The Spanish inquisition though seems to have influenced a lot of the cultures and traditions still prevalent in the country - from children taking on the names of both parents to large shanks of ham of every kind hanging on store windows.
See? I kid you not.
After this visit, we decided to take a break. What is a Spanish holiday after all without a break for coffee and a chat? :) Suitably refreshed with a toilet break to boot, we headed out to the Almudena Cathedral and the Palacio Real de Madrid.
The Cathedral of Almudena

...and the palace opposite
The brief history of the Habsburgs were explained in to us in a wonderful roleplay where Pickwick was Philip I (the handsome), I (along with child 2) was Philip the Lazy and the husband was Philip the... nevermind (he apparently died of gout). The only good thing they had to say about him was that he was a patron of the arts! Whew!
The palace however, is still magnificent and has 1000 more rooms than the palace of versailles! Which is saying something...
Cityscapes and interesting stuff spotted along the way (ruthlessly edited version)

They seem to have a thing for art on balconies

All this history and walking made the baa-lamb very tired and irritable (did I mention he was nursing a man-flu?) and we took ourselves off to our digs to recuperate and gather energy for the evening's performance.
The evening saw us headed to Las Carboneras for the Flamenco - but not before we stopped off for a quick Paella at this fun little market.
The mercado de San Miguel

I loved the eggs- so pretty!

90s flashback!
 The flamenco - what can I say - We loved it! So much passion and speed and the powerful vocals- made for a pretty impactful performance. The little one even battled sleep (practically unheard of for her) to see it!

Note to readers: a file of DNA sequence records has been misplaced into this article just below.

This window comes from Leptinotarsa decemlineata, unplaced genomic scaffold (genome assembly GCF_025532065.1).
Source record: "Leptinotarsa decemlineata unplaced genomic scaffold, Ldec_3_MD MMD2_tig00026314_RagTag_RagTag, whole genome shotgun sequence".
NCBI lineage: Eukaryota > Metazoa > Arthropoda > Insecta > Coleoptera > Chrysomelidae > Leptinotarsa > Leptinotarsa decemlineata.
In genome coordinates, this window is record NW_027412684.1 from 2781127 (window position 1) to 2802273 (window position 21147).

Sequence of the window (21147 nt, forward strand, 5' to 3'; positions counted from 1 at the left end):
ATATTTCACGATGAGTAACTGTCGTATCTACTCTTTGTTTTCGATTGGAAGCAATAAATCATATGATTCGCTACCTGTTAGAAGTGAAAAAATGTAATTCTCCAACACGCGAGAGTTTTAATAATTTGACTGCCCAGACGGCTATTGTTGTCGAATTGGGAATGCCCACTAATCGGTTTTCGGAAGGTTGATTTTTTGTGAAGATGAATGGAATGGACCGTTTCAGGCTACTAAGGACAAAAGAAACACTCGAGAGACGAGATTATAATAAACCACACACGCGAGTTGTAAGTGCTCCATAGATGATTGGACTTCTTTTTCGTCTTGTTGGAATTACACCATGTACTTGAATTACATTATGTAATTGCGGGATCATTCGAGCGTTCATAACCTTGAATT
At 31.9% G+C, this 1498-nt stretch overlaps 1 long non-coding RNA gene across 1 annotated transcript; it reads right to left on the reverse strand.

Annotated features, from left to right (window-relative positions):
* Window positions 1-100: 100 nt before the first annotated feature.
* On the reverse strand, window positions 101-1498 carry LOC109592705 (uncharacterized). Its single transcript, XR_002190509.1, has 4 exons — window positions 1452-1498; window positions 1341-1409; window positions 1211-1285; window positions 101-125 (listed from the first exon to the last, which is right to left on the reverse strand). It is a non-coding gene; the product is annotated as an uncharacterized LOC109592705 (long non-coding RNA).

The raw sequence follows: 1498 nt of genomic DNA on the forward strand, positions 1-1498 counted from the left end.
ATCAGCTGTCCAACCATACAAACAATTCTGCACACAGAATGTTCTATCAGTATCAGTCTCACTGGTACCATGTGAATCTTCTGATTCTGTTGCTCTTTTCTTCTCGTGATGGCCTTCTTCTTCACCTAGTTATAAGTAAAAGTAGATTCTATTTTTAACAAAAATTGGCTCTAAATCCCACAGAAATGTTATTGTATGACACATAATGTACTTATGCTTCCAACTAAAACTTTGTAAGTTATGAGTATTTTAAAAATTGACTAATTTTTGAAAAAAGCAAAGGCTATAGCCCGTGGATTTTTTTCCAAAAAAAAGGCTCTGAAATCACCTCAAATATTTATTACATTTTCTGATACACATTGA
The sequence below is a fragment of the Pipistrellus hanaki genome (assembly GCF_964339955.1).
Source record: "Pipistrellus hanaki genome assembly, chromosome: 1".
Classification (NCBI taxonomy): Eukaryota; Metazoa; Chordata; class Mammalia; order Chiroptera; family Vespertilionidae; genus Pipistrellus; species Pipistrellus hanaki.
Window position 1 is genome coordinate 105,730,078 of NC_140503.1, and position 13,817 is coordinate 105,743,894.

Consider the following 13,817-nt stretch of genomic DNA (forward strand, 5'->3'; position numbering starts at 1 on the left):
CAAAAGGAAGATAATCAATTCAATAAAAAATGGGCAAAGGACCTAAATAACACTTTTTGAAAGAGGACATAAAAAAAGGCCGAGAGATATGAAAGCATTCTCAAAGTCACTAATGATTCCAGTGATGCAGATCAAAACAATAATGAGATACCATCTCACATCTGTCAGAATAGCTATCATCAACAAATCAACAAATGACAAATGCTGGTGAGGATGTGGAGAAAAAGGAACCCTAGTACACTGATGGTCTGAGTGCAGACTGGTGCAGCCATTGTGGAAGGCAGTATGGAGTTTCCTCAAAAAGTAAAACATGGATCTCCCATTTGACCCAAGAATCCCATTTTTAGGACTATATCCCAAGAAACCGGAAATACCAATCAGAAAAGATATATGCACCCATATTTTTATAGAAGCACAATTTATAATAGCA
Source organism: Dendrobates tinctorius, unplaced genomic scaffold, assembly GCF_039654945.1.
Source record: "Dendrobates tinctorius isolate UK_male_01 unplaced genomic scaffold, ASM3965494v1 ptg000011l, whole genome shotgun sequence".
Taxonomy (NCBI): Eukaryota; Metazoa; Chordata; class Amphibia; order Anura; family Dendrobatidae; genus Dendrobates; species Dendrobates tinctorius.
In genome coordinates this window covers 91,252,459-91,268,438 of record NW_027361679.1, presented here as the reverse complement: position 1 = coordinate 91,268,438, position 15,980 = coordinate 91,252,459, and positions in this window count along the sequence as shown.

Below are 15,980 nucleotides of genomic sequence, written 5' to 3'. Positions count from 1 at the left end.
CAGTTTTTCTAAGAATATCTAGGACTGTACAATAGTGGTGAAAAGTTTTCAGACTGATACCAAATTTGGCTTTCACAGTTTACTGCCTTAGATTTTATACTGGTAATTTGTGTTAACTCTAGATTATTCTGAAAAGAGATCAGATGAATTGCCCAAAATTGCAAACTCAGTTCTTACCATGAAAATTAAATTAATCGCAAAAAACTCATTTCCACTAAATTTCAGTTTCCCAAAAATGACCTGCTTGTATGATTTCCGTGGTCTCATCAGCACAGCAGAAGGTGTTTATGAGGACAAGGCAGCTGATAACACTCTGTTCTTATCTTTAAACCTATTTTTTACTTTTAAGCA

Their feet moved at lightning speed!

Day 2 - and we were off to see the Goyas in Prado and then head off to el Retiro. I loved the Prado (no pictures of the place, I'm afraid) - the family perhaps loved it a little less. El Retiro was more of a hit- there's something about trees that makes little kids want to climb it.

See those perfectly shaped trees in the middle? Yup, those were the ones my monkeys wanted to have a go at. 

So, much goodly fun and a goodly couple of hours enjoying the park and music. This evening we set out to look for a place called Las Cuevas the Sesamo - apparently serving the best sangrias in town. Well, the cuevas was great on the sangria, not so much on the ambience. Or maybe it was just me and people do like whitewashed caves with oddly placed paintings and writings on the wall.
Yummy Sangria

Amidst questionable art.
I'd love to tell you more about the Madrid nightlife, but unfortunately, that's possibly on another trip (did I mention the baa-lamb had the man-flu?). This trip has come to its end- but not before we sampled the Patatas Bravas from Las Bravas (clearly we weren't too sick for that) and the Churros and Chocolate ans San Gines, and the frozen yoghurt... (this might have been more of a gastronomic trip than a cultural one, perhaps - despite the absence on meat-eaters in our midst)
Churros and chocolate - our new favourite

This shop sells the most heavenly biscuits ever!

That frozen yoghurt is topped with mango sauce and nuts and mango bits *sigh* 
, and encountering a really sick teacher from the kids' School. No, people, not that kind of sick.She's a teacher! And no, children, not the sick that apparently means 'cool' in your world. I mean the really unwell kinds. Who had to be carted away in an ambulance. But, she's making a marvellous recovery from all accounts, so all's well.
So, until, next time, Madrid, you lovely thing, kisses!